Despite having as many ingredients as a martini, the G&T rarely registers as a cocktail to most people. Not unreasonably so, given the straightforwardly British approach to its naming: a vodka and orange is a screwdriver, a rum and coke is a Cuba Libra, a gin and tonic is a gin and tonic (or if you’re rakish enough and have a typographical bent, a gin & tonic).
The history of the G&T is wrought from good old-fashioned, British jingoism. In the process of subduing and subjugating the good people of the Indian subcontinent, a few of our lads were welcomed by some of the more fecund locals. Quinine was subsequently discovered to be a prophylactic against malaria, and thus tonic water (a mixture of carbonated water, sugar, and the very bitter quinine) was administered to troops serving on the subcontinent. Given the necessity of drinking the tonic, the natural next step was to add alcohol, which being British could only mean gin.
Quinine taken in malaria-combating quantities has some rather unpleasant side-effects, and has not been used as a routine antimalarial since the 1940s. Happily, the gin and tonic has not been so quickly supplanted in our affections, though the amount of quinine in modern tonic water is considerably less than it was in the 18th Century. Despite the current popularity and superfluity of gin, if you get a gin and tonic made for you in a bar it’s likely to be crap. To redress the balance I’m going to outline what’s important about what goes into a G&T, and what to look for. There’s really not a great deal to it—choose the right ingredients and treat them well—but it’s fun to investigate all the same.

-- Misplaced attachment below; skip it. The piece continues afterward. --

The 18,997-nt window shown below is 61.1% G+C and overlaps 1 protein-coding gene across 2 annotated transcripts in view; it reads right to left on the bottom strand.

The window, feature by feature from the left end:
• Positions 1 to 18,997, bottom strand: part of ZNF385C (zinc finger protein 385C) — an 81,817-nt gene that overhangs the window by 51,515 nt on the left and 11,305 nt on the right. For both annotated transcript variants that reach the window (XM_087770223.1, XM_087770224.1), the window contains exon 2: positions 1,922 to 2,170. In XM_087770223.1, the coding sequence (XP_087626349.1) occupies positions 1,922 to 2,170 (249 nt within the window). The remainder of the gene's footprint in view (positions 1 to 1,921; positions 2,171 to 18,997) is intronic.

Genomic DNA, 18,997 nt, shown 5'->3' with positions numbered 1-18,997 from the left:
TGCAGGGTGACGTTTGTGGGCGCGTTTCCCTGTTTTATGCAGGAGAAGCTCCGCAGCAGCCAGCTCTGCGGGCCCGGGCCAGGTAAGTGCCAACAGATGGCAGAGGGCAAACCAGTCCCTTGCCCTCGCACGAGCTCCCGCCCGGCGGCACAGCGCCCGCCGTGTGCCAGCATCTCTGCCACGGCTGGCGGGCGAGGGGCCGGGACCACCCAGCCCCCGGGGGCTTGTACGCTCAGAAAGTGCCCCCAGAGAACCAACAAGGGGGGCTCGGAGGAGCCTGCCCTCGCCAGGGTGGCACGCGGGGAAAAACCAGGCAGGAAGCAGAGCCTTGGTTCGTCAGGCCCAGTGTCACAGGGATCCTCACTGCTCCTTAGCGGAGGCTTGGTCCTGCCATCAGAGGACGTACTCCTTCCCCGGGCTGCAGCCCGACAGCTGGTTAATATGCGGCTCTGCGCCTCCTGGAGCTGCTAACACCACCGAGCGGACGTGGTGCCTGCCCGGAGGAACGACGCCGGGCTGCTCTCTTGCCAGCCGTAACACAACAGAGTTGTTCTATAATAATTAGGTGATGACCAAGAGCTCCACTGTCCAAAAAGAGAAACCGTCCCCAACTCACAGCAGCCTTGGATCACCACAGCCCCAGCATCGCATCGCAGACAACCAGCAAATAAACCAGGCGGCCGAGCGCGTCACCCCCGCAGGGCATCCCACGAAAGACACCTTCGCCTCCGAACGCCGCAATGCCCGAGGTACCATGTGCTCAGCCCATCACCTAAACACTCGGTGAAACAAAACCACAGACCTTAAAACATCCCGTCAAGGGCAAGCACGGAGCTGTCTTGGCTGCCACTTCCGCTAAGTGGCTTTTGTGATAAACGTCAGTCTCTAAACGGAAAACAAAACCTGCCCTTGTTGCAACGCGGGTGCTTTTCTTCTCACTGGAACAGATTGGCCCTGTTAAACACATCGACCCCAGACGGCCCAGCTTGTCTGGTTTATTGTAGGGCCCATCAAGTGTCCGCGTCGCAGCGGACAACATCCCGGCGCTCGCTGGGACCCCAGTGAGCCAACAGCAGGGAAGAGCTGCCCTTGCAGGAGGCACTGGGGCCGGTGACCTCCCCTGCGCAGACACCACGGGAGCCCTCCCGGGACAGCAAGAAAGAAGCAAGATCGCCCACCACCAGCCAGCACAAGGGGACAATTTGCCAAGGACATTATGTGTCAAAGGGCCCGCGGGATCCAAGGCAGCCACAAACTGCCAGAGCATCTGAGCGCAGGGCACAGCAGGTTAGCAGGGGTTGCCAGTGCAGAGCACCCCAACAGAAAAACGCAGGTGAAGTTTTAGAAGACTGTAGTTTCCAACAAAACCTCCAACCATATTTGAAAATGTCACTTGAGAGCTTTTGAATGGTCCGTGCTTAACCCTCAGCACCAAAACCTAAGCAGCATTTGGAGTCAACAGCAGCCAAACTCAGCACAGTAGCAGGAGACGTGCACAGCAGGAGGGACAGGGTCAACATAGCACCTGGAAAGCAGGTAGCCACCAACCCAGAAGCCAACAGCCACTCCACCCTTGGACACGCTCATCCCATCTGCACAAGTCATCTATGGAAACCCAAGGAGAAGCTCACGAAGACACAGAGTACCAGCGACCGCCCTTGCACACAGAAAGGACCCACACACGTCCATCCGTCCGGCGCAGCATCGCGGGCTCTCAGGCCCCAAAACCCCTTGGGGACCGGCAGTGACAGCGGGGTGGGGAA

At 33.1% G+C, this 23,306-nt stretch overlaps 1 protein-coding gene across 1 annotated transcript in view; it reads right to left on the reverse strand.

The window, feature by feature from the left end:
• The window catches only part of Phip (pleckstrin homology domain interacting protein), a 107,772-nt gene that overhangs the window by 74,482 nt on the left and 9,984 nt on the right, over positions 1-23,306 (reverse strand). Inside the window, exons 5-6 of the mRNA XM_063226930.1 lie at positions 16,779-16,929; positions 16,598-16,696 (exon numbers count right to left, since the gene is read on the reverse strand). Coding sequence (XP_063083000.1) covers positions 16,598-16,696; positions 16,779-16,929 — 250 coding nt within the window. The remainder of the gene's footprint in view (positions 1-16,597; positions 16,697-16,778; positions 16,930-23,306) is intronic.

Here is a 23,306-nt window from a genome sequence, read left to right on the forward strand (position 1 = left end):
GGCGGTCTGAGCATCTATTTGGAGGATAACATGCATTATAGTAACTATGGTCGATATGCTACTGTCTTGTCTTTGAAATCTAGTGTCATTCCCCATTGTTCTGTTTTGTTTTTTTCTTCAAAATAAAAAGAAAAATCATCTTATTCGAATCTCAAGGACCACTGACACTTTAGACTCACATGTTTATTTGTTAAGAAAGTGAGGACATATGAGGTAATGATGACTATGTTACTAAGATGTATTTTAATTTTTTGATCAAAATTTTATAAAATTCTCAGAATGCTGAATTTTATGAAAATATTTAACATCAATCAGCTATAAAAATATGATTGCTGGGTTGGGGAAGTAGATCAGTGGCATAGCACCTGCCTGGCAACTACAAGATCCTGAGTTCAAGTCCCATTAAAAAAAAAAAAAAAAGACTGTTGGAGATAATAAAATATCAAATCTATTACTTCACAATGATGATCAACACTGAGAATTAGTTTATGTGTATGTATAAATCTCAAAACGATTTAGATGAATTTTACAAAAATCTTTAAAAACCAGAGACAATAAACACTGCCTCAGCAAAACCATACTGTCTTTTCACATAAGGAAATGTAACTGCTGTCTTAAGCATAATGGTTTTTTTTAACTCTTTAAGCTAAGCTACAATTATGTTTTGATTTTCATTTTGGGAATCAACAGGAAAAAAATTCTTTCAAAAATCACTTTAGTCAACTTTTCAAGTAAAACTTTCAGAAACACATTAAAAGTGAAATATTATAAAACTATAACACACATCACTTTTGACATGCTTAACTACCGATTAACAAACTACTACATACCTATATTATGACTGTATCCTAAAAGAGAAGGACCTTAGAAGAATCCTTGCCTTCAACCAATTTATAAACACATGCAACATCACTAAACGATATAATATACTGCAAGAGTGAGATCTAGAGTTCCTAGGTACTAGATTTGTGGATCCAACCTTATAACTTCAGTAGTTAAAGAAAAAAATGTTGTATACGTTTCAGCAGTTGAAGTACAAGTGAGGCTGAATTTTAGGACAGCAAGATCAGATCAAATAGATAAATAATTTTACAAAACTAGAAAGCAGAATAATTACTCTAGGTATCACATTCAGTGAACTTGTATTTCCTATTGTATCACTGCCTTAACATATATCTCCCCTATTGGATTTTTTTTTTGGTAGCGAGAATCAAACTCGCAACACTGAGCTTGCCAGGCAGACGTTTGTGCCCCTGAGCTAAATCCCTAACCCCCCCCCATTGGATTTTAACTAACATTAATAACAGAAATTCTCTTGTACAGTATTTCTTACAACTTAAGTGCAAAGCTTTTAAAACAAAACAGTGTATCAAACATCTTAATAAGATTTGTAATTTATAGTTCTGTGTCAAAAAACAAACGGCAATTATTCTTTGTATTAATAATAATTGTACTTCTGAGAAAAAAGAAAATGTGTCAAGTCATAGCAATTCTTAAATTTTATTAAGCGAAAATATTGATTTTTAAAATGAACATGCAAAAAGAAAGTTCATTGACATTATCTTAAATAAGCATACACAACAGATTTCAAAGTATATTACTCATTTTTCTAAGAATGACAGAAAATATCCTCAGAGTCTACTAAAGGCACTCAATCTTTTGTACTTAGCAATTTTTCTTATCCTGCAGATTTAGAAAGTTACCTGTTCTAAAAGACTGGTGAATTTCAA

Given that a gin and tonic is going to be at least half not gin, it would be unwise to spend too much on the part that is. If you’re spending much more than £25 on a bottle it’s probably going too far; that said a single G&T in a bar will probably set you back over £4, so in relative terms even an expensive homemade G&T will not be pricey. As ever, Aldi’s Oliver Cromwell is fantastic and easily the match of gins for which you’ll pay twice as much.
Bombay Sapphire and Hendrick’s are two iconoclastic gins which are extremely popular in the U.K. and will make a decent G&T, especially Hendrick’s. Tanqueray is always a good choice, though it’s worth pointing out that the majority of Tanq sold in the U.K. is ‘Export Strength’, 43.1% alcohol, not the ‘Export Strength’, 47.3% alcohol. Whichever you get is fine, just be wary of offers that look too good to be true; they are.
Besides the English staples, the Scots have turned their hands to gin making in recent years and, unsurprisingly, produced some fantastic gins of their own. The two principle efforts are The Botanist, newly re-released this year in a different bottle and with a different price label (£32), and the recently released Caoruun (cow-roon), a fantastic Speyside gin that you can get for around £25 and which makes a very crisp gin and tonic. (Hendrick’s is actually Scottish too, but for the purposes of this illustration South Ayrshire is basically the northern Lakes.)